In my practice I often use Einstein ‘s quote:
“Everyone is a genius. But if you judge a fish by its tree-climbing ability, it’ll spend its whole life believing it’s stupid.”
And to set aside Krishnamurti’s aforementioned statement: to judge whether a fish is healthy, you should not look at how well it can climb a tree. That fish wants the water, that fish is extremely good at swimming.
And you, you are extremely good at being yourself. And that’s what your life can be about too, about you. About self-actualization, about realizing your abilities and transforming your potential into form.
And for that you need that childish flame, that which ‘turns on’ you. That is a sometimes difficult development of all the norms, standards, convictions and assumptions that we absorbed like a sponge in our youth and later.
We can only become ourselves
That flame can be unobtrusively on standby, but it is on, and can never go out. Every person has a flame, an origin, a seed that wants to sprout. And just as a beechnut can never become an oak tree, we can never become anyone but ourselves.
In that seed lies everything you can potentially become. It just asks that you give it a fertile breeding ground. It asks for your attention to your natural and spontaneous inclinations, for support and encouragement in your own sprouting and respect for your own way, your unique pace and route. Not a single seed will grow faster when we stamp our feet on the ground pulling on its first blades.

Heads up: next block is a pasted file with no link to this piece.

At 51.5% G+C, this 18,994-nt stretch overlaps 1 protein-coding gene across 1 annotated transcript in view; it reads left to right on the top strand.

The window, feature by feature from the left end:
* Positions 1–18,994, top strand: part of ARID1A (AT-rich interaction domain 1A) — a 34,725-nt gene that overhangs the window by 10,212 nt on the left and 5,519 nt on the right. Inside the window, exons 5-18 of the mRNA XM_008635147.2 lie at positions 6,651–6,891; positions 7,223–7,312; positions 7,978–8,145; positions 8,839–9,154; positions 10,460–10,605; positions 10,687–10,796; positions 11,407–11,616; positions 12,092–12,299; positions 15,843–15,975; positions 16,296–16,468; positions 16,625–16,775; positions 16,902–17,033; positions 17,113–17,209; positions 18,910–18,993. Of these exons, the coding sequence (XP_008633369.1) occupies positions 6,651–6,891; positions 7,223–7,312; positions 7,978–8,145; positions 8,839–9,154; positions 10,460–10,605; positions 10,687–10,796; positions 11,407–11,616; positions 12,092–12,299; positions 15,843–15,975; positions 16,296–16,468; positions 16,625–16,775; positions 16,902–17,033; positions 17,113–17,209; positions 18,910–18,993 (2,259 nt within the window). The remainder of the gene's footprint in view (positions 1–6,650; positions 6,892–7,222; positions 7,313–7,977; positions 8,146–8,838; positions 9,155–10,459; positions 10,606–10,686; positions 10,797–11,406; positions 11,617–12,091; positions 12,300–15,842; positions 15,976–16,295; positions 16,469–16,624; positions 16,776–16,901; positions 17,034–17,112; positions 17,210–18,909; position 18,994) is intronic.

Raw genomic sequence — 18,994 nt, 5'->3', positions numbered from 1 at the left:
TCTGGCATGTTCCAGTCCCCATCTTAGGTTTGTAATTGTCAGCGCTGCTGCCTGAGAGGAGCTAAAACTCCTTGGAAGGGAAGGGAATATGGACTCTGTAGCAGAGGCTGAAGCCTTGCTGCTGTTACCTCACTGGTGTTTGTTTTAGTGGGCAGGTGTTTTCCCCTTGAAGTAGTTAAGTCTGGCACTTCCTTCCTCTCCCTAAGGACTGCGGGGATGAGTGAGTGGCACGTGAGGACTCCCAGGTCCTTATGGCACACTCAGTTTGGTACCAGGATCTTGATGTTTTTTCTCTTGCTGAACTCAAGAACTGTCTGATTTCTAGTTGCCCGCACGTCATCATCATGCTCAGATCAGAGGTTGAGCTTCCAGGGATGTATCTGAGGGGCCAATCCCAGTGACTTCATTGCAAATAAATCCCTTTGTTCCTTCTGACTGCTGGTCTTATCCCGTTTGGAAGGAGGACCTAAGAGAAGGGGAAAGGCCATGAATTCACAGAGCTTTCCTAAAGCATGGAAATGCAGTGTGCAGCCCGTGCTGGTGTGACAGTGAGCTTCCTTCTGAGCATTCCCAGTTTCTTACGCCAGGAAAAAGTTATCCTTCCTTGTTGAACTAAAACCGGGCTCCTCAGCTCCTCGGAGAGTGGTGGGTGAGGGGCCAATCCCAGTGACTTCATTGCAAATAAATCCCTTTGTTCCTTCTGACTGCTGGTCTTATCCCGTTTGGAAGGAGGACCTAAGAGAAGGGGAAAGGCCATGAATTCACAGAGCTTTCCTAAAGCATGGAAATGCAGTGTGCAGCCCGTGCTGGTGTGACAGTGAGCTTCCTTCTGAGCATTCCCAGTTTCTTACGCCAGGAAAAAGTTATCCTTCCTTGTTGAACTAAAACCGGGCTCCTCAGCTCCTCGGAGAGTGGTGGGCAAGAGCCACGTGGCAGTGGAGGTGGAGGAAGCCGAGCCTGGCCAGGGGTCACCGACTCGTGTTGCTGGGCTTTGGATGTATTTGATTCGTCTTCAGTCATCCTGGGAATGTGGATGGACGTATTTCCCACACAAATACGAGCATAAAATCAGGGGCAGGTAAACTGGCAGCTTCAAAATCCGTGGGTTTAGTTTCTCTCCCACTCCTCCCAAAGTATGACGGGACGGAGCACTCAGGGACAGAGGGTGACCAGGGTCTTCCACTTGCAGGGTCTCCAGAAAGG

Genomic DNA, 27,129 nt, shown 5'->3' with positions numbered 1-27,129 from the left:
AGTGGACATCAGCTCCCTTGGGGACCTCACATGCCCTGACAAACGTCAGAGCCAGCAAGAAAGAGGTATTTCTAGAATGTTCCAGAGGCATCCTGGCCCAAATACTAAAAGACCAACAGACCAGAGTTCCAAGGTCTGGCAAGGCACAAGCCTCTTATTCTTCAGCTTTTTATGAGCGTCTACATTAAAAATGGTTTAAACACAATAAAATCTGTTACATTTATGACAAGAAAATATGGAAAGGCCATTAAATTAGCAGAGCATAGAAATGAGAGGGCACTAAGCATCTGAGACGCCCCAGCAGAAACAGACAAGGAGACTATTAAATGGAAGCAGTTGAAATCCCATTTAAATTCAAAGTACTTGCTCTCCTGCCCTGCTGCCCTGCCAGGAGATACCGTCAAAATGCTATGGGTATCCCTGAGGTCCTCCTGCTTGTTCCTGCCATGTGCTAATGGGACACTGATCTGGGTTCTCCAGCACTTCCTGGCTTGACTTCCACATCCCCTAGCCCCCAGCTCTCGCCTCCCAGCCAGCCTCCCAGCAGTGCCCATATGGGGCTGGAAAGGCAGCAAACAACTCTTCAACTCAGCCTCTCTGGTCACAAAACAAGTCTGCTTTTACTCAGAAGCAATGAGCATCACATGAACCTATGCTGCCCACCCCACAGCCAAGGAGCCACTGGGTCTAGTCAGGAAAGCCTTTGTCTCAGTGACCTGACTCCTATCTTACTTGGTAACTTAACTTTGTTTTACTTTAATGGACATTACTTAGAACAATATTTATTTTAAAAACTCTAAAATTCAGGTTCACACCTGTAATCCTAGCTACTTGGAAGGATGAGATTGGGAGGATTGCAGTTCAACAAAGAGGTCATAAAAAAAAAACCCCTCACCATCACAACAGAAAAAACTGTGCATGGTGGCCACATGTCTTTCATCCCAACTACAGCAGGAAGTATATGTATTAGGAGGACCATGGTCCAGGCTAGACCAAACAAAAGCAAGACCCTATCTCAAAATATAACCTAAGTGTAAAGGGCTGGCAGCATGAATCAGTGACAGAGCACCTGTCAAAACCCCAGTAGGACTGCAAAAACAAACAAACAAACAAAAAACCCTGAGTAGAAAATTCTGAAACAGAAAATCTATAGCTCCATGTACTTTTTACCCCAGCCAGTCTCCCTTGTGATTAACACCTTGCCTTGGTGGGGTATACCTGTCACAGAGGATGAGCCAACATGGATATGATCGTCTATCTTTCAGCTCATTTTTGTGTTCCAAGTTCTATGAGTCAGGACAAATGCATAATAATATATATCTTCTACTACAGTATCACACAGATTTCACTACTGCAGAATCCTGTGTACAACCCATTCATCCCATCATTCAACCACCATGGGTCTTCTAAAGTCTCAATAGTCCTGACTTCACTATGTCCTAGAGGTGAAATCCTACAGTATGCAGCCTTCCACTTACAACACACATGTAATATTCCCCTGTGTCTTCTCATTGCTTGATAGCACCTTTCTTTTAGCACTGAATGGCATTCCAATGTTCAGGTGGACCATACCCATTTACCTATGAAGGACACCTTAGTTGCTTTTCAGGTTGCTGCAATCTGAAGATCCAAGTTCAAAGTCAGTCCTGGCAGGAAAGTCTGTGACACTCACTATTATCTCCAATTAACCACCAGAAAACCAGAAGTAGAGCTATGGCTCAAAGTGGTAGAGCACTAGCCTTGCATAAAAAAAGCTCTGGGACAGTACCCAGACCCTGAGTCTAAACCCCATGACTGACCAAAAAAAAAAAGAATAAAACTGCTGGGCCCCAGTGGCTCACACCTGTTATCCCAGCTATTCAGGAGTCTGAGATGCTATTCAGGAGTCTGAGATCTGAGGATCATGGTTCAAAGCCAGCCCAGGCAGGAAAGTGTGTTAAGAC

But how often do we push and pull ourselves in everything we want to become. And so we eventually get stuck in our agitation, impatience with ourselves and our urge for results. And that’s a good thing, because that brings us back to ourselves.
That pressure, rush and desire for results have only arisen through identification with the valuations of our system. And that system is not a measure and certainly no guarantee of health. Our economic paradigm tells us: “I am what I do. So if I don’t, I’m no more.” A no-brainer , yet everyone rushes to generate output and we chase each other into burnout .
Cherish your own nature
Back to you, your flame. If you can’t keep up, if you don’t feel happy or if you are overloaded by everything that you and the rest of the world want from you, you can congratulate yourself. Your system reacts very healthy to an unhealthy attempt: namely that you try to live the flame of another.
Then know that you are a beechnut who wants to become an oak tree. Not just a mission impossible , but mainly a waste of time . Your flame, once lit, feeds your conviction, your willpower and your belief in your own genius. Your flame tends to ignite in unparalleled creativity, inspiration and boundless energy. In that capacity you will produce results in abundance, and the quality of youroutput that gives you value to live your life from.
Cherish your own nature, give your own natural ‘seed’ breeding ground and you will feel that your inner flame is lit. That is showing up, and doing what you are here in the world for now; being the oversimplified version of yourself.